Mrs Ellma

  324. Some witnesses have said to us that there is a potential conflict of interest because the Director General of Ordnance Survey is also Geographic Adviser to the Government. Do you accept that?
  (Ms Keeble) There is an issue about that and that comes up again with the regulation and governance issue, which I would expect to be dealt with, at least, as part of the Stage 2 review. I am aware that there is criticism of the OS role. OS, I have to say, has always been the national mapping agency and, therefore, it would be logical for it to have that role. Increasingly, given the changes that are taking place, there is a need to look at it. I have to say I am not quite clear who else could do it.

  325. Does that mean that you are unwilling to look at alternatives?
  (Ms Keeble) No, it does not. It just means that if there is going to be an alternative suggested there is going to have to be some very careful thinking about what that might be—what kind of a person or agency or function that might be.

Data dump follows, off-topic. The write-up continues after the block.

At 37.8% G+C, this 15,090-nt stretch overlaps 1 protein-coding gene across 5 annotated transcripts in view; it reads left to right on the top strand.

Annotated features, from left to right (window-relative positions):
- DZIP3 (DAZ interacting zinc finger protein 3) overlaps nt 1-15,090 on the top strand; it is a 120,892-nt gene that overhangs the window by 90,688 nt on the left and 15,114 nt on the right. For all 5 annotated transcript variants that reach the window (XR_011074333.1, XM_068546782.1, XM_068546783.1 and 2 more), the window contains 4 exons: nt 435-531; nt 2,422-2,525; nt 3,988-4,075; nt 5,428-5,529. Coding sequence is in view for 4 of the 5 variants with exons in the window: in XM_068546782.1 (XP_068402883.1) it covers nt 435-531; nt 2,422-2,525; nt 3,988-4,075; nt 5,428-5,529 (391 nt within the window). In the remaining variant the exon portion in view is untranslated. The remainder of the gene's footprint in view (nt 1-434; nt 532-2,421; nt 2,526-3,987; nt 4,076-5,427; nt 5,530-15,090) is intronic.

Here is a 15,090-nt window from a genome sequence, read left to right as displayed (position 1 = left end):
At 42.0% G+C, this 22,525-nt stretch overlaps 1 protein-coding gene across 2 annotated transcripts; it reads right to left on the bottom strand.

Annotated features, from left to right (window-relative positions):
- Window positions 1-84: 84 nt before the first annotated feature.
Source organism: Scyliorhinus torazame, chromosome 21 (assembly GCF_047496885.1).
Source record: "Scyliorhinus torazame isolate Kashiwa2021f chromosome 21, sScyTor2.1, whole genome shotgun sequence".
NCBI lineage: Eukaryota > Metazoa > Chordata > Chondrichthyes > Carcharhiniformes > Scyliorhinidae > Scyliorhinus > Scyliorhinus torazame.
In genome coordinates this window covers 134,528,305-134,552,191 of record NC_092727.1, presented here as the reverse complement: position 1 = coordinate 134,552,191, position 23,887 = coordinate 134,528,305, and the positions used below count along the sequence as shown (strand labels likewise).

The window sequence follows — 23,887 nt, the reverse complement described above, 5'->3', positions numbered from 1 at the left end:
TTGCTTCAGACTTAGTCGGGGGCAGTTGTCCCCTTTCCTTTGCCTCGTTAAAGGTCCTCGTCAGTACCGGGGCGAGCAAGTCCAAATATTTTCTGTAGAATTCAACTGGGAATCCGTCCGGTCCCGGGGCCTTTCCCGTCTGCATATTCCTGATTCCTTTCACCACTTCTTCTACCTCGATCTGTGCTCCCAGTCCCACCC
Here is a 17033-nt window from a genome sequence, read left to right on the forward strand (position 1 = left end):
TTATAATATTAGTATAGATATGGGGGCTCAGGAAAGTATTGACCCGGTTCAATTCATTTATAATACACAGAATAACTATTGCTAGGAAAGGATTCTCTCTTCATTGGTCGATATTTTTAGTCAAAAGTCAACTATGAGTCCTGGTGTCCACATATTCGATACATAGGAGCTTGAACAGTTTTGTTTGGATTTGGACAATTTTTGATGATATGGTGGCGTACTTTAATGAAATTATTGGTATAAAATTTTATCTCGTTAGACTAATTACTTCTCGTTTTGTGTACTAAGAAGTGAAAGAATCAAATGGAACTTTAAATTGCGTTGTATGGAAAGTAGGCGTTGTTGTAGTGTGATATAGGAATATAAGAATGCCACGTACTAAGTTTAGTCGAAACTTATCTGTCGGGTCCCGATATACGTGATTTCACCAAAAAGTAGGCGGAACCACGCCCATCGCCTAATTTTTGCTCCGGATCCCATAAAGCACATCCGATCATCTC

326. Are there negotiations going on at the moment between the Government and Ordnance Survey on what constitutes a definitive national spatial data infrastructure?
  (Ms Keeble) I do not know. Is there?
  (Mr Capell) Yes.

  327. Could you tell us what the issues are? Or would you be willing to make details of those discussions available?